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Backroads North Iowa: They love living in Woden

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WODEN --- Paul Gerdes refers to a company letterhead when describing his hometown:

"Woden Lumber Company, Inc. Your friendly lumber company."

"It's just a real friendly atmosphere in town all the time," said Gerdes, an 80-something retiree who once ran the company.

"Maybe I just say that because I like it," he said.

Fellow Wodenites, some 242 strong, feel likewise.

"They all kind of look out for each other," said Carmen Fjetland, who offers groceries and consignment items at Carm's Country Store.

"It's kind of a nice feeling," she said. "I couldn't make it in the big city."

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They say it sounded like war - like Woden, the supreme Anglo-Saxon/Teutonic god himself - when workers used dynamite to break through frozen ground and build a railroad from Garner to Titonka in 1898.

Thus, a city was named.

In Woden the old "Klondike" train skirted a haystack and a house on a hill, winding "in and out, up and down, here and there, wherever a level place shows up," at up to 5 mph, according to a city history published for the centennial in 1999.

Most Wodenites claim German or Norwegian heritage.

They're hardworking, moving by a shrill whistle that blows at 7 a.m., noon and 6 p.m. daily except for Sundays.

"You don't even need a watch," said Mayor Kathy Brown, 50.

As a girl she rode her bike and played around Lindsey Creek, east of Woden.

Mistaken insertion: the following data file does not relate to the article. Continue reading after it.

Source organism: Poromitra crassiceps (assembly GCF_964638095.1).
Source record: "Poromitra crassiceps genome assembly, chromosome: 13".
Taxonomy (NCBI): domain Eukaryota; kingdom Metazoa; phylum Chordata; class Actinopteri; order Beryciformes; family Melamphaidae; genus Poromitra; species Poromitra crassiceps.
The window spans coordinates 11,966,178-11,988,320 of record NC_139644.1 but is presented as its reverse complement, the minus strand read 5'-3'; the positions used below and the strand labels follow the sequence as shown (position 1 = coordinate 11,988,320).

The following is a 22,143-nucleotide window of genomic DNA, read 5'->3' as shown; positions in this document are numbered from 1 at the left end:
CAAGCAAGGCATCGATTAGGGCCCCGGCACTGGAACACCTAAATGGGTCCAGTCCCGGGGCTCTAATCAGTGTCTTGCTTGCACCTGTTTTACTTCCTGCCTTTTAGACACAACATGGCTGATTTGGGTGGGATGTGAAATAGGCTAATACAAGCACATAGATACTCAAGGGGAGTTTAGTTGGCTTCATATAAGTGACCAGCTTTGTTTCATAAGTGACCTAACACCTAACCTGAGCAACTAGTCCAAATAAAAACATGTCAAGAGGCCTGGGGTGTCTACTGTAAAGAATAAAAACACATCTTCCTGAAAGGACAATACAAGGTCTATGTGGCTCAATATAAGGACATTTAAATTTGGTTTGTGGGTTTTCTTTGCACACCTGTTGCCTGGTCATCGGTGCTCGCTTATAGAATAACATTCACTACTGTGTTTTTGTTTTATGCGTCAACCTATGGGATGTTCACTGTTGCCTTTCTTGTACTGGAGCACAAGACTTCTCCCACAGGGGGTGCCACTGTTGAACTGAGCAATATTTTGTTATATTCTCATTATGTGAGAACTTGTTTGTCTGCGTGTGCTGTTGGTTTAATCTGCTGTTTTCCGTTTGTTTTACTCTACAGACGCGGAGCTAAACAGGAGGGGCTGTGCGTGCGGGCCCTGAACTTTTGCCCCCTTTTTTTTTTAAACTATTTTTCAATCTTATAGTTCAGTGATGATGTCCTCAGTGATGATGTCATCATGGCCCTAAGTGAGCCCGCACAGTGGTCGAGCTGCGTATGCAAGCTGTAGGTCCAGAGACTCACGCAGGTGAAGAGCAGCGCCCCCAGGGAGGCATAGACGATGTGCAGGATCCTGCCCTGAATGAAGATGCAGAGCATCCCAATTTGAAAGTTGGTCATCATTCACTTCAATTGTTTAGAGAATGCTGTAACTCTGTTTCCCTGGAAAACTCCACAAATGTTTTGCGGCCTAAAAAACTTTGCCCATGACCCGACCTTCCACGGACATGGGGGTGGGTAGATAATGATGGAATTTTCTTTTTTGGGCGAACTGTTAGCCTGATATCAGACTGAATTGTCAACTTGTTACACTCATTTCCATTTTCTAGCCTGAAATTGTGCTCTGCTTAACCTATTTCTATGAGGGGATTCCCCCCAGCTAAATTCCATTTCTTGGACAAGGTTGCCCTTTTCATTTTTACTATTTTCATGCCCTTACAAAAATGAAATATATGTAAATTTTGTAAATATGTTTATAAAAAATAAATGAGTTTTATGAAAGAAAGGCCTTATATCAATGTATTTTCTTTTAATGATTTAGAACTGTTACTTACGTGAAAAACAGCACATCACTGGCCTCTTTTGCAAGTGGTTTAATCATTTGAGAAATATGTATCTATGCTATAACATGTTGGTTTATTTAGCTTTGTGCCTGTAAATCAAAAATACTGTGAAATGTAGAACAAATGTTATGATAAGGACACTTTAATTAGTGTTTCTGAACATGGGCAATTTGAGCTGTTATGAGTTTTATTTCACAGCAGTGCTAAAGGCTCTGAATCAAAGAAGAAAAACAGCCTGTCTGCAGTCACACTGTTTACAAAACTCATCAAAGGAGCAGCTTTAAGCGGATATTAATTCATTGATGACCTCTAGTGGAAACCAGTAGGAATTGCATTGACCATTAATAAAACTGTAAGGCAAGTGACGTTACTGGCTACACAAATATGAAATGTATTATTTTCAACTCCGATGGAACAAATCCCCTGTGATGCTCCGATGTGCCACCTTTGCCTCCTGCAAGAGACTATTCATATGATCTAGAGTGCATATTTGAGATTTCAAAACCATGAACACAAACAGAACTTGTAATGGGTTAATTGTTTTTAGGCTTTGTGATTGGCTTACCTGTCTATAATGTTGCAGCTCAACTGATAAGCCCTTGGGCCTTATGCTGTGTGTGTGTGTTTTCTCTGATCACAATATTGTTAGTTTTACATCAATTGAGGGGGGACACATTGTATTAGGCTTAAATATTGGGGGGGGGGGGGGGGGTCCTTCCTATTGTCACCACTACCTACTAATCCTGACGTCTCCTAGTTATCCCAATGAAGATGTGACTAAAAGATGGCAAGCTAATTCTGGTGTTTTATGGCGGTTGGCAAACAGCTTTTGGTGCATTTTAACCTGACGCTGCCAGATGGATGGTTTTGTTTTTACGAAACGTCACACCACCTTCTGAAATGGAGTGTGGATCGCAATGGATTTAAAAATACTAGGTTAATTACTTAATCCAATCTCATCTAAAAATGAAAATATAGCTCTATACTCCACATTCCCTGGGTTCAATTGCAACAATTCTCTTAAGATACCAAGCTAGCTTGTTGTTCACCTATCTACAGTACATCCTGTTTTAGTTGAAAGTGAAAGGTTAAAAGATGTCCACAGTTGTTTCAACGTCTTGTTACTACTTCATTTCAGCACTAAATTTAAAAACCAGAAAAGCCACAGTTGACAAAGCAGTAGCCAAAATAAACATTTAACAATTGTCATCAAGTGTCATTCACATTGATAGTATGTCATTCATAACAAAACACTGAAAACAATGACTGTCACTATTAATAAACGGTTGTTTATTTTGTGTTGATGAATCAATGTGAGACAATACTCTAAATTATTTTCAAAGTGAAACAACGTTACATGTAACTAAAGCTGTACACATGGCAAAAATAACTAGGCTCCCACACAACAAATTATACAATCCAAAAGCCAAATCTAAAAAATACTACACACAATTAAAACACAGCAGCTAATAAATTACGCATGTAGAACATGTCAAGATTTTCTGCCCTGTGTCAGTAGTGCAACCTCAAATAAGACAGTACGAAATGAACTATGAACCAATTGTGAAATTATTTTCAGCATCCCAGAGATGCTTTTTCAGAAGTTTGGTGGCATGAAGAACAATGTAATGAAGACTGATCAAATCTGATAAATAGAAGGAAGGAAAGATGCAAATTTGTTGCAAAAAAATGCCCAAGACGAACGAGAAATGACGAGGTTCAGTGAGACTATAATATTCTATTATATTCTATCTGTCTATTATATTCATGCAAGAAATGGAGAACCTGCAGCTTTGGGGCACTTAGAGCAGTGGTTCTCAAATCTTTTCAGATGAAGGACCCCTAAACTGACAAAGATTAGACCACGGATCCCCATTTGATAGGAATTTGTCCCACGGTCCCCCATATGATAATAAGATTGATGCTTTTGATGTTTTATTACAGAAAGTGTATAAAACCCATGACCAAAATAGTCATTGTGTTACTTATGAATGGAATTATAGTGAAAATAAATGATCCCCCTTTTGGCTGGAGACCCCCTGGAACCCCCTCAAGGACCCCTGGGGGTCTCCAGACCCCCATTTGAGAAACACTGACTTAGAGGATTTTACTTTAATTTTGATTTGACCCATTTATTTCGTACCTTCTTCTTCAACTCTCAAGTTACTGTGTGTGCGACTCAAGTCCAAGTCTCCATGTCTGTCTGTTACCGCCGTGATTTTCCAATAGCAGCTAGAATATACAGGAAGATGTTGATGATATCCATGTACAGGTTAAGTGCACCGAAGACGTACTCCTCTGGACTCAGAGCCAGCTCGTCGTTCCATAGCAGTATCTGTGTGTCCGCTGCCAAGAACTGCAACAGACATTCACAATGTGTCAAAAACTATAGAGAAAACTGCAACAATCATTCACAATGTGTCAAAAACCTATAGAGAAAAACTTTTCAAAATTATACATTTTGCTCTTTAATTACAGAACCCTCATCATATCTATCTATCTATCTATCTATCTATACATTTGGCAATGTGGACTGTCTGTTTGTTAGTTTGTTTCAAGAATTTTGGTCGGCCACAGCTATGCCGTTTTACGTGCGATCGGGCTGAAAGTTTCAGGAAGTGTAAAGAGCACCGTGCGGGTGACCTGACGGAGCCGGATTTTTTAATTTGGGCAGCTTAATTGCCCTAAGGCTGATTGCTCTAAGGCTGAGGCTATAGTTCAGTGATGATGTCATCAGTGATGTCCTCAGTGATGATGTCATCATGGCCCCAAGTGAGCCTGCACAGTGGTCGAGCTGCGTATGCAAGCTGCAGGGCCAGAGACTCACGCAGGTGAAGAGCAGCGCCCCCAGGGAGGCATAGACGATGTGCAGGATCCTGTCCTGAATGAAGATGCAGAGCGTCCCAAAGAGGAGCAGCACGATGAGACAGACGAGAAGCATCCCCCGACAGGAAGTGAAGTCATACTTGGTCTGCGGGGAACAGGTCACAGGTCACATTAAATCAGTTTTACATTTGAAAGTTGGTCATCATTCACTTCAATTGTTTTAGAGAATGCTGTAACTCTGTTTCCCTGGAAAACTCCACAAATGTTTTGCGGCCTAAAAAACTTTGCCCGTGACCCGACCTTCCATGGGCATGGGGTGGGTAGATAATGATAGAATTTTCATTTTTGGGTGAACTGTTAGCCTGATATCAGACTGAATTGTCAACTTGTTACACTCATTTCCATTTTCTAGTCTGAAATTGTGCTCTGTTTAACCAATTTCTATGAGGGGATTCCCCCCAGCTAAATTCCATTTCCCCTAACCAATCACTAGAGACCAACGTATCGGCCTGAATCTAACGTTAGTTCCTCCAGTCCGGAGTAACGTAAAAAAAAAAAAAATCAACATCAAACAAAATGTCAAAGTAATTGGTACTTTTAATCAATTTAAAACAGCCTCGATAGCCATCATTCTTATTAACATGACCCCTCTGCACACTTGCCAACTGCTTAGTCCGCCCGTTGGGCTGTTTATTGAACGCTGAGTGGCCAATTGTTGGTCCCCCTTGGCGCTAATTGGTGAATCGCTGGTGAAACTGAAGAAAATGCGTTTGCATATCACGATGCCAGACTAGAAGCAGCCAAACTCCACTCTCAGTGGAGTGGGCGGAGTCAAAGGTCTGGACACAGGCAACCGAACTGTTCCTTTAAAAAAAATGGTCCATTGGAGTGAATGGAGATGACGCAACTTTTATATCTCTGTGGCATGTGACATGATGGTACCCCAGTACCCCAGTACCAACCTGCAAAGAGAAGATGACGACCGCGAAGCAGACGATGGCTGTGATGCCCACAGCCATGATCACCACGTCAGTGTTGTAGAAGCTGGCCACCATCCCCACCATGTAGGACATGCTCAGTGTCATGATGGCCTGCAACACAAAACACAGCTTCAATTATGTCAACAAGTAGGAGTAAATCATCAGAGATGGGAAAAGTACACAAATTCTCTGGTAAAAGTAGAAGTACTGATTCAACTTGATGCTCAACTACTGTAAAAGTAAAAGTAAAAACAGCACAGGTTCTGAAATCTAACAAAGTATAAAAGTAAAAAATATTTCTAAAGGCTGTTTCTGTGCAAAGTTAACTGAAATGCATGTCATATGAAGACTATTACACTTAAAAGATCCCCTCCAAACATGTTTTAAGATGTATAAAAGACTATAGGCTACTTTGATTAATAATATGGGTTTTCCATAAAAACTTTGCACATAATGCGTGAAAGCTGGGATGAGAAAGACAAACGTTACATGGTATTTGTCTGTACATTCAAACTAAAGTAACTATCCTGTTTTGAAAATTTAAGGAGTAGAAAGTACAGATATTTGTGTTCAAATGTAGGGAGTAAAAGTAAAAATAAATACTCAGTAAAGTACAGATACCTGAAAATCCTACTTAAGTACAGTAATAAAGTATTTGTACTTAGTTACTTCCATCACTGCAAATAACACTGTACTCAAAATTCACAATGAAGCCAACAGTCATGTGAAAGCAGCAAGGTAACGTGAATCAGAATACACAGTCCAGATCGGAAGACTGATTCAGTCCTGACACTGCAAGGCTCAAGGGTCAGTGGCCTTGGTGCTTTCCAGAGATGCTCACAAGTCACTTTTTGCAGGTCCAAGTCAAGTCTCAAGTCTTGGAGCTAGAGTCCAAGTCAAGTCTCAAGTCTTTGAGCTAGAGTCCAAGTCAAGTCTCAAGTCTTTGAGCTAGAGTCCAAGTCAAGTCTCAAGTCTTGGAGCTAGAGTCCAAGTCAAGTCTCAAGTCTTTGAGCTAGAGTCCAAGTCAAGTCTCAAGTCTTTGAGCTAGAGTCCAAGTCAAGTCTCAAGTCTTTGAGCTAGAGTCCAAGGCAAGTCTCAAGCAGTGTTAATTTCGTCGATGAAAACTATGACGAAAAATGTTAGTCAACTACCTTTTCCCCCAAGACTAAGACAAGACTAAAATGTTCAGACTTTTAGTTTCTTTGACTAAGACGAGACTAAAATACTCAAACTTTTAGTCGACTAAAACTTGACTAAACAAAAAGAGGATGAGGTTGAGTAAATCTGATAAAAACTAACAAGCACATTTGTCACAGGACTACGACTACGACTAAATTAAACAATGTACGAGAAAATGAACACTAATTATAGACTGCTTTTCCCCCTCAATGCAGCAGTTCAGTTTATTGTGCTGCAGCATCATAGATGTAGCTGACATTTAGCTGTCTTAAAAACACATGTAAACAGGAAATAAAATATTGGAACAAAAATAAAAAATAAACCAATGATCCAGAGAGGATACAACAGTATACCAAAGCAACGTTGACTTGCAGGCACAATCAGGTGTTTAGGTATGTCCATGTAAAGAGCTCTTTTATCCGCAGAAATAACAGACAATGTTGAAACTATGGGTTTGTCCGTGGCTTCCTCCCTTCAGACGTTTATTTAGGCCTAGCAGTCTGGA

"We had the run of the town," she said. "You came home when the whistle blew at 6, or in the summer when the street lights came on. And we knew which was the last one to come on."

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Gerdes said Wubben's Bar & Grill is "the best thing that ever happened to Woden."

"They serve excellent meals. Everything works out super-good that way," he said. "Boy, without a café in town, things are pretty bare."

Bruce Wubben, who owns the downtown spot with his wife, Robin, lives nearby in his beloved countryside.

"I don't like big towns," he said. "I've been to Los Angeles and I've been to San Diego and a number of big cities, and it never impressed me."

Retired lumberyard owner Beryl Buffington and his wife, Sharon, lived in Britt before returning to her hometown of Woden.

"This is home," said Buffington, a member of the first Woden-Crystal Lake High School graduating class, in 1960. "We've lost a few of our amenities, but we're still a viable community."

He laments the 2009 closure of Woden Elementary School. The preschool, kindergarten and first grade now operate in Crystal Lake.

"I hate to see the small schools disband like that, but somebody's got to draw that line in the sand," Buffington said. "It's a tough pill to swallow. But what are you going to do?"

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You can find clothes, books, videos, groceries, knick-knacks and smiles at Carm's.

The coffee's always on.

"I like this better than Wal-Mart," Kathy Brown said. "If you can't find it here, you don't need it."

Fjetland and Marge Squier have spent years in the grocery/consignment business.

"It's in our blood," Fjetland said. "It is kind of interesting when you get somebody in here from Osage or Clear Lake. They say, ‘We'll be back.'

"You find a lot of things in a consignment shop, I'll tell ya."

Carm's provides "the basics" to residents and visitors, Paul Gerdes said.

"She has a lot of business there, too," he said. "I hope we can keep that."

 

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